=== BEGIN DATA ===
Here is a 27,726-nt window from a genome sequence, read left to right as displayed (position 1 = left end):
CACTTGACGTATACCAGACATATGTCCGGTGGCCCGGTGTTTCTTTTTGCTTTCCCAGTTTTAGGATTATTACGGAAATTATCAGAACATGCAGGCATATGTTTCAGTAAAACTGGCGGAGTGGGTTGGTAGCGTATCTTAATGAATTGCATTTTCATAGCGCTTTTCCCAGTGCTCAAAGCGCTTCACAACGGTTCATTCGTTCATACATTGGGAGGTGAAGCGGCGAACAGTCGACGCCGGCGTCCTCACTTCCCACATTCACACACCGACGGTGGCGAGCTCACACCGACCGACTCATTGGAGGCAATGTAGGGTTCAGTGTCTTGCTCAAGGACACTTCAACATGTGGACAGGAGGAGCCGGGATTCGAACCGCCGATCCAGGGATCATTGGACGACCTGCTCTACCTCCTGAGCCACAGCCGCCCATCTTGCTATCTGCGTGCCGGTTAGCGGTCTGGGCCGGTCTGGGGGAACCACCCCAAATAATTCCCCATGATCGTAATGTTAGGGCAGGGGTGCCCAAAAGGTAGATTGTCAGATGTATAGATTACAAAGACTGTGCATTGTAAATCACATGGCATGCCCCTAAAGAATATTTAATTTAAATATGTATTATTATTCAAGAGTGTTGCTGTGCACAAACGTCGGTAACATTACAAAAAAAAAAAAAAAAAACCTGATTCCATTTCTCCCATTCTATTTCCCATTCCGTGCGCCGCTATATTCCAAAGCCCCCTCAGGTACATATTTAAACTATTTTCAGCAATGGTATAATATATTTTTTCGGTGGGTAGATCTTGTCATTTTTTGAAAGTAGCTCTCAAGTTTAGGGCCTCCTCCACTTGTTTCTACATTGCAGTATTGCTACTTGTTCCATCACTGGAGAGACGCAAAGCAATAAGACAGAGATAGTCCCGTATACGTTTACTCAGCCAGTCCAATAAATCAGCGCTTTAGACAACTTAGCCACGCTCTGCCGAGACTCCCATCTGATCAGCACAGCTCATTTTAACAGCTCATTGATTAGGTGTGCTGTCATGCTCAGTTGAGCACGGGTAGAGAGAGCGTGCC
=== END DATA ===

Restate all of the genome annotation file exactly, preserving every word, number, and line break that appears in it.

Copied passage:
Here is a 27,726-nt window from a genome sequence, read left to right as displayed (position 1 = left end):
CACTTGACGTATACCAGACATATGTCCGGTGGCCCGGTGTTTCTTTTTGCTTTCCCAGTTTTAGGATTATTACGGAAATTATCAGAACATGCAGGCATATGTTTCAGTAAAACTGGCGGAGTGGGTTGGTAGCGTATCTTAATGAATTGCATTTTCATAGCGCTTTTCCCAGTGCTCAAAGCGCTTCACAACGGTTCATTCGTTCATACATTGGGAGGTGAAGCGGCGAACAGTCGACGCCGGCGTCCTCACTTCCCACATTCACACACCGACGGTGGCGAGCTCACACCGACCGACTCATTGGAGGCAATGTAGGGTTCAGTGTCTTGCTCAAGGACACTTCAACATGTGGACAGGAGGAGCCGGGATTCGAACCGCCGATCCAGGGATCATTGGACGACCTGCTCTACCTCCTGAGCCACAGCCGCCCATCTTGCTATCTGCGTGCCGGTTAGCGGTCTGGGCCGGTCTGGGGGAACCACCCCAAATAATTCCCCATGATCGTAATGTTAGGGCAGGGGTGCCCAAAAGGTAGATTGTCAGATGTATAGATTACAAAGACTGTGCATTGTAAATCACATGGCATGCCCCTAAAGAATATTTAATTTAAATATGTATTATTATTCAAGAGTGTTGCTGTGCACAAACGTCGGTAACATTACAAAAAAAAAAAAAAAAAACCTGATTCCATTTCTCCCATTCTATTTCCCATTCCGTGCGCCGCTATATTCCAAAGCCCCCTCAGGTACATATTTAAACTATTTTCAGCAATGGTATAATATATTTTTTCGGTGGGTAGATCTTGTCATTTTTTGAAAGTAGCTCTCAAGTTTAGGGCCTCCTCCACTTGTTTCTACATTGCAGTATTGCTACTTGTTCCATCACTGGAGAGACGCAAAGCAATAAGACAGAGATAGTCCCGTATACGTTTACTCAGCCAGTCCAATAAATCAGCGCTTTAGACAACTTAGCCACGCTCTGCCGAGACTCCCATCTGATCAGCACAGCTCATTTTAACAGCTCATTGATTAGGTGTGCTGTCATGCTCAGTTGAGCACGGGTAGAGAGAGCGTGCC